New Variety 34-25 previously 34-20 but now re-assigned.This coin Spink auction 21060, 30th September 2021, Part III lot 812. SCBI. 483. Standard bearer in hatched tabard, looking right, holding long cross right, floral cross left, standing in crescent boat. Similar to 35-30 but with crescent boat. My thanks to Nick Carter for distinguishing this probably unique variety from 34-20 above.
New Variety 32-25. Bust with wreath-ties right, of typical London style and fabric. Rosette before.
Reverse: standard bearer. Cross pommée to lower left. Surfaces silver enriched.
EMC 2022.0123. Found near Ancaster early November 2021.
Thanks to Pat Broomfield for correcting my provisional attribution.
80-05: See EMC 2020.0417. See ‘A vital clue in establishing Northumbrian chronology for early pennies’
This was the final coin to be added to my collection before disposal.
Clearer images are now provided, courtesy of Ron Bude.
New Variety 80-50 Aethelred by the moneyer ceolbald but blundered to read CELBAOLD. Thanks to Alex Bliss for drawing this to my attention (19/10/2021) and giving image use permission. See Alex's note on the BNS blog.
81-20 - a second specimen, recorded on the Portable Antiquities database. Attributed to CEOLBALD by Artie Gran in his BNS Blog contribution of 6th August 2019: 'Ceolbald of Northumbria: a new look at an old moneyer'.
New Variety 86.5-130 [02-A] tertiary sceat.
Joint issue of Eanred and Archbishop Eanbald II. DNW Nov 2021. Unrecorded. Read more in the BNS blog. A historical significant find, auctioned by DNW December 1-2, 2021. Image courtesy of DNW
New variety 102-11. Obverse apperars to be a die duplicate of 102-10: Christ, facing, almond-shaped eyes, bell-shaped hair style curling outward, long moustache and beard forked into W shape. Beaded border enclosed within wire lines.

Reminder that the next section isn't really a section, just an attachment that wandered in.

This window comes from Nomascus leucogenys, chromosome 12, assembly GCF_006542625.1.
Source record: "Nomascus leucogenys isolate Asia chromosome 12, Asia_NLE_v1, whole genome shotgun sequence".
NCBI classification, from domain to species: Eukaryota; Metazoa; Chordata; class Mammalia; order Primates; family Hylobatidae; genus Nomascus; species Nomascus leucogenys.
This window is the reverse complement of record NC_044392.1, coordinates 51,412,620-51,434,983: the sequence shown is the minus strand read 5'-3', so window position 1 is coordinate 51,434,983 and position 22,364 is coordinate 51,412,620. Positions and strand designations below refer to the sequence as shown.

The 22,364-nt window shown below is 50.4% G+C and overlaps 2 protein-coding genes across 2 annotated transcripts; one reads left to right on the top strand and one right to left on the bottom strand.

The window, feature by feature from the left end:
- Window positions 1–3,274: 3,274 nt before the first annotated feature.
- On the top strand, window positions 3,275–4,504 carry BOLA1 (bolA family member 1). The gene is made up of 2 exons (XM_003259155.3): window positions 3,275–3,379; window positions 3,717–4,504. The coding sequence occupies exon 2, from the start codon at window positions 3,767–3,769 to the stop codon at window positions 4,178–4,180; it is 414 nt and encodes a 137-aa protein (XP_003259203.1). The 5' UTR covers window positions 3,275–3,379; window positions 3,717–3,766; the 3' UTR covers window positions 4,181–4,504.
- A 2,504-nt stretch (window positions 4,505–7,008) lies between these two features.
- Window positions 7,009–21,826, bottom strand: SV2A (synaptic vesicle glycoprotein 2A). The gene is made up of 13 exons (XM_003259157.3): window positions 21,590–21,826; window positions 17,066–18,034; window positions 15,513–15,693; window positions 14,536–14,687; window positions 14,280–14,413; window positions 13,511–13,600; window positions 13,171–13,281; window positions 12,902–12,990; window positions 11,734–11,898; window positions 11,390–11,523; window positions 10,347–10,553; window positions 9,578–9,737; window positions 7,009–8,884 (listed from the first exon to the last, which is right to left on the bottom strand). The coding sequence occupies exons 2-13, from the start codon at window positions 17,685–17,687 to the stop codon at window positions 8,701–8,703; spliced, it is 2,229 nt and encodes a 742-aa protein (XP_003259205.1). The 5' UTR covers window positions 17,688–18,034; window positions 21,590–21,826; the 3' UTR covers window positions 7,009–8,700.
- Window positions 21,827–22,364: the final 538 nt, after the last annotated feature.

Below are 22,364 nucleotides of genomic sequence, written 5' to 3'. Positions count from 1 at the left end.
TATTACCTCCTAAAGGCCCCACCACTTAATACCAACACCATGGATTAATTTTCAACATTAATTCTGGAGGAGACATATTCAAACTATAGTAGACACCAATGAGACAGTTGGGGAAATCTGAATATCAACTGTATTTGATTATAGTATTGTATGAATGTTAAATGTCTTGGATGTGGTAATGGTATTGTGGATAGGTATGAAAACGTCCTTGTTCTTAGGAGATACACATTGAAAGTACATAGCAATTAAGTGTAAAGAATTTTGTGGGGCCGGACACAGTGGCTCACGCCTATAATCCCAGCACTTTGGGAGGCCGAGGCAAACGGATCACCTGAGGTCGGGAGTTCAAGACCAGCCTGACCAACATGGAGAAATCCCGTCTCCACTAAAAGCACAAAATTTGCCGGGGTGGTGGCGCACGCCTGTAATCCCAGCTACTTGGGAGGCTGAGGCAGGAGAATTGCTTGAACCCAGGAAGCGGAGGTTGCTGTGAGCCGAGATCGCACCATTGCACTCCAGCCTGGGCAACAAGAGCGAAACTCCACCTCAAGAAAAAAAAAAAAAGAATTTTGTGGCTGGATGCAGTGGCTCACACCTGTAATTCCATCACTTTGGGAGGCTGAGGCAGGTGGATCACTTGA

Reverse is similar to 102-40: long-legged wild boar in running posture right, large claws below, lowered tail with pellet finial rises below body, ears erect. Row of pellets over back, trefoil of pellets before.
Image courtesy of Sean Hagarty, February 2022.
A denier probably attributable to Marseilles. The obverse display a cross atop a letter A with a saltire either side. The reverse is a quilled crescent, left, plain cross laterally below. cf : SL 108-10.
Image courtesy of cgb.fr, whose website states:
"If it is possible to recognize an extreme simplification of more traditional types on the obverse, the reverse presents a crossed A. If the crossed A is quite widely represented in the Merovingian coinage, it is very rare in the Anglo-Saxon coinage (note however the W100 coin reproduced by T. Abramson with a crossed A described as a monogram of Marseilles and considered as a denarius “ Anglo-Merovingian” of series W).
Is it a Merovingian strike inspired by a sceat. Need we remind you that sceats circulated widely throughout Gaul? Or is it a seal using a typically Merovingian type of reverse?
Be that as it may, this penny or seal seems to be missing from all publications on the subject."